What is it? Erlang was created by the Swedish telecoms firm Ericsson almost three decades ago to help build telephony applications. Designed to support large-scale routing of telephone calls and handle faults without collapsing, it’s suited to building reliable and scalable applications.

Why Codementor says you shouldn’t learn it: Erlang saw the largest decline in community engagement over the course of the year, with interest in the language also dropping, even relative to others in its functional language niche. Ranked the fourth worst language to learn in terms of job demand, Codementor points out that while there are still more Erlang developers than jobs available, that demand for developers isn’t growing as fast as other languages.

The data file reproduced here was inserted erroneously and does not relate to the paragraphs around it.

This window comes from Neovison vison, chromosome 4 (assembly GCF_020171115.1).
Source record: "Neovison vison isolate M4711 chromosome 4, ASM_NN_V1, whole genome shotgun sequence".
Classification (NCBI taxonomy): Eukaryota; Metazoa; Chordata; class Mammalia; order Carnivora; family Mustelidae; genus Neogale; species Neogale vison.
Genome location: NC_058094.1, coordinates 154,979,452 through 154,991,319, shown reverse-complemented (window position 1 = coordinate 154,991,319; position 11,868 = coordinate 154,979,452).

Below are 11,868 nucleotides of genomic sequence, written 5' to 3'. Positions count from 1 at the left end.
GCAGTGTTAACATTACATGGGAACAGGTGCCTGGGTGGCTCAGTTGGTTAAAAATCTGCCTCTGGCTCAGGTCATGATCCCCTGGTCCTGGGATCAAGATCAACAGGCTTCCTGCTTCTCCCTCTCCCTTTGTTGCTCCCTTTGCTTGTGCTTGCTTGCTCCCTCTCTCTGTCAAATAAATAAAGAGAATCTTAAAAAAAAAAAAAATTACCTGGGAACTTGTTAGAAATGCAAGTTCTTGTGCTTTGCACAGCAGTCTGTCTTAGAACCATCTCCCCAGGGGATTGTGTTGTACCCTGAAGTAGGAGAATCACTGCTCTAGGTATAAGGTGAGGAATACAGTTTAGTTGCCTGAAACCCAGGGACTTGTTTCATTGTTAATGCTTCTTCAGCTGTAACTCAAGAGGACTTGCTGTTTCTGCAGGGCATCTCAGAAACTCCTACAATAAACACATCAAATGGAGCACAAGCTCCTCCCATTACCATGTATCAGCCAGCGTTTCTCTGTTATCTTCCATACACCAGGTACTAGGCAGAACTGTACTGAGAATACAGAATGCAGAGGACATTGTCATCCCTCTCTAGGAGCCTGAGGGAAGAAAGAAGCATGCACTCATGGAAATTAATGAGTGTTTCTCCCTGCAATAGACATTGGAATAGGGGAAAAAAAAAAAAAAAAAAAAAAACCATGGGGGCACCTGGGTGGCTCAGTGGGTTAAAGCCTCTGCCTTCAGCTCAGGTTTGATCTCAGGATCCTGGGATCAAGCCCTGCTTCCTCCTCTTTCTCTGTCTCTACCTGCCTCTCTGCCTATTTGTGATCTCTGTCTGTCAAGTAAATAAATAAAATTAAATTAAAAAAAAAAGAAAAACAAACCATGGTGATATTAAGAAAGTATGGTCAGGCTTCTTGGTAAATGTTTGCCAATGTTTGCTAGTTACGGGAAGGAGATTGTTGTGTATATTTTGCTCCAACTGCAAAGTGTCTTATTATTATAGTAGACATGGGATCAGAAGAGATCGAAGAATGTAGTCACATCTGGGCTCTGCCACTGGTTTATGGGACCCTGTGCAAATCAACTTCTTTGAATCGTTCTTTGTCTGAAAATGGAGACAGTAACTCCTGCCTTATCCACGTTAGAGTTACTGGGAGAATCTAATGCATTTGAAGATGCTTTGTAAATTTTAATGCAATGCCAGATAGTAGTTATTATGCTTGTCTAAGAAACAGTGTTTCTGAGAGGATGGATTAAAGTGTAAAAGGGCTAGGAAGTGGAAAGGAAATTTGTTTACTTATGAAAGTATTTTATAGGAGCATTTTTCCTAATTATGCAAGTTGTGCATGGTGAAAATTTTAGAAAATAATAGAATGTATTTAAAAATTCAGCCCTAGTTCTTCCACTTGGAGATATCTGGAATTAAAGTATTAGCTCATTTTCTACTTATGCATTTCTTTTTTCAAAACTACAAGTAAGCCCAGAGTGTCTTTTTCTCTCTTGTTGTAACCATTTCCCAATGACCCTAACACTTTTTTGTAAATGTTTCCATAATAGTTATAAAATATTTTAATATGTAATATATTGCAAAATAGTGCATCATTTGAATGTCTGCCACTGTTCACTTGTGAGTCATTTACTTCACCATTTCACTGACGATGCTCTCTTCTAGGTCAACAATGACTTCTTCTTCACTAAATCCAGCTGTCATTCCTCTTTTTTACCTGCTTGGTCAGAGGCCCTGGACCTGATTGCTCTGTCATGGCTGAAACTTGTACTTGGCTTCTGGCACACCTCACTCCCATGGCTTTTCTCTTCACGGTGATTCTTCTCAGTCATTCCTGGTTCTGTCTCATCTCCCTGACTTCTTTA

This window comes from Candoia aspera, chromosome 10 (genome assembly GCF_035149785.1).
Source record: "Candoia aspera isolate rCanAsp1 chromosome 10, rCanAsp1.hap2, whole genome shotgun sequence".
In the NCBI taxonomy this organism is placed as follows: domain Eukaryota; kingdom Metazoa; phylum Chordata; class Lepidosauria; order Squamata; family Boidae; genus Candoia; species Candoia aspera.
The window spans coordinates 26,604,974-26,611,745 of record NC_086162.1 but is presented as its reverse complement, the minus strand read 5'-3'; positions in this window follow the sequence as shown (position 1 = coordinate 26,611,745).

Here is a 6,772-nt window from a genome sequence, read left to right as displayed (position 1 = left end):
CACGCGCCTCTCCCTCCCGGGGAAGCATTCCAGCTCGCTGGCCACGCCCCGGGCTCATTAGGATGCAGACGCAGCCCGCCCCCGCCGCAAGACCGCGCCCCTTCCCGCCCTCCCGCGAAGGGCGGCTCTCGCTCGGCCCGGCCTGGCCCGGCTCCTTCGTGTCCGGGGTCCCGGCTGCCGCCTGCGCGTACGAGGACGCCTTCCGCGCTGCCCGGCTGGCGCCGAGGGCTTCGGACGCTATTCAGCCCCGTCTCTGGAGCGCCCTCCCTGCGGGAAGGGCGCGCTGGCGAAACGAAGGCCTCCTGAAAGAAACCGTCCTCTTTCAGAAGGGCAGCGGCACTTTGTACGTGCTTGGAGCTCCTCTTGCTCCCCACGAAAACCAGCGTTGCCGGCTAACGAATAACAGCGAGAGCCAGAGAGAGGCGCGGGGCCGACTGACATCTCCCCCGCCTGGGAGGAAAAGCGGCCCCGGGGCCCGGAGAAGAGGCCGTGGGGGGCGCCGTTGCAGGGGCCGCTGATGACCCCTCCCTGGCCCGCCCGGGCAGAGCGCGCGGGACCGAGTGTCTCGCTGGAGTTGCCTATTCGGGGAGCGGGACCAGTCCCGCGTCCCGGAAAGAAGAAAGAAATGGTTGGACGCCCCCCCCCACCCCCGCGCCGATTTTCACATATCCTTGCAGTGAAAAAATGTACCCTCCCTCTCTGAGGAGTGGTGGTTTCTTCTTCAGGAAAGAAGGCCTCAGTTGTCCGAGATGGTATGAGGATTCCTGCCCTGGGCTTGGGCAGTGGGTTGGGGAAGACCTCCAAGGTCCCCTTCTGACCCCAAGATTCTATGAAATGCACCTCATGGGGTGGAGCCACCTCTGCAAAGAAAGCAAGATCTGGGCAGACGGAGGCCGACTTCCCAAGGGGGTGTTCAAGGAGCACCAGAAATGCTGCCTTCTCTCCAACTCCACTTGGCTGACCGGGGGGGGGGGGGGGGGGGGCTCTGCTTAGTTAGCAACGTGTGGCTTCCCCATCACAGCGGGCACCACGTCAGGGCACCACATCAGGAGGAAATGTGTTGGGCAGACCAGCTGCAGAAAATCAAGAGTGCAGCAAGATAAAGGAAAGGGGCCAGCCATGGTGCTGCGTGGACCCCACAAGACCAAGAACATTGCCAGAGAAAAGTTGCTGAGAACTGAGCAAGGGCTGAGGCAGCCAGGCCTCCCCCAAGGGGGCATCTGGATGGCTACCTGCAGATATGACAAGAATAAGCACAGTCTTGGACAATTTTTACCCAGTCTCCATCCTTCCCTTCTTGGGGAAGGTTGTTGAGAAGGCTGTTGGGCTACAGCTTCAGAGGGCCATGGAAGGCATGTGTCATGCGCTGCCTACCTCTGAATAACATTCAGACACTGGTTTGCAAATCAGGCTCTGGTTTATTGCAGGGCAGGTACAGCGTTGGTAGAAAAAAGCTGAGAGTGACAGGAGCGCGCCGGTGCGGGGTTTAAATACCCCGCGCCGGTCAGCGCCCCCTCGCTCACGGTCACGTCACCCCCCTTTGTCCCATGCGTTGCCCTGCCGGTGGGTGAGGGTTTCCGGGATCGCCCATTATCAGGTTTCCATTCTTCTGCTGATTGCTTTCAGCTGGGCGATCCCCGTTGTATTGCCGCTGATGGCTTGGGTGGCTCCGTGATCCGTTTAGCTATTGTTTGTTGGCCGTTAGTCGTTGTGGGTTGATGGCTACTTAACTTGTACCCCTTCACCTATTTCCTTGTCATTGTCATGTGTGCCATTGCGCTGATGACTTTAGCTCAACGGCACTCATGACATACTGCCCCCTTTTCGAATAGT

What other language surveys say: A big caveat to Codementor’s judgement is the salary for roles associated with Erlang, with Erlang being the ninth highest-paid language and the 22nd “most loved” language according to this year’s Stack Overflow Developer Survey.

However, Erlang also experienced a precipitous drop in The Tiobe Index over the course of last year, falling from number 23 to 50.

4. Lua

What is it? A lightweight, embeddable scripting language that is commonly used in games and offers decent performance relative to other scripting languages.

Why Codementor says you shouldn’t learn it: While community engagement for Lua rose last year, it had flat growth and was ranked second worst for job demand, with Codementor saying “there are still more Lua developers than there is demand for them”.

What other language surveys say: Rated 30th in the Tiobe Index of popular programming languages.

5. Perl

What is it? Popular for web server scripting, sysadmin jobs, network programming and automating various tasks, Perl has been used since the late 1980s.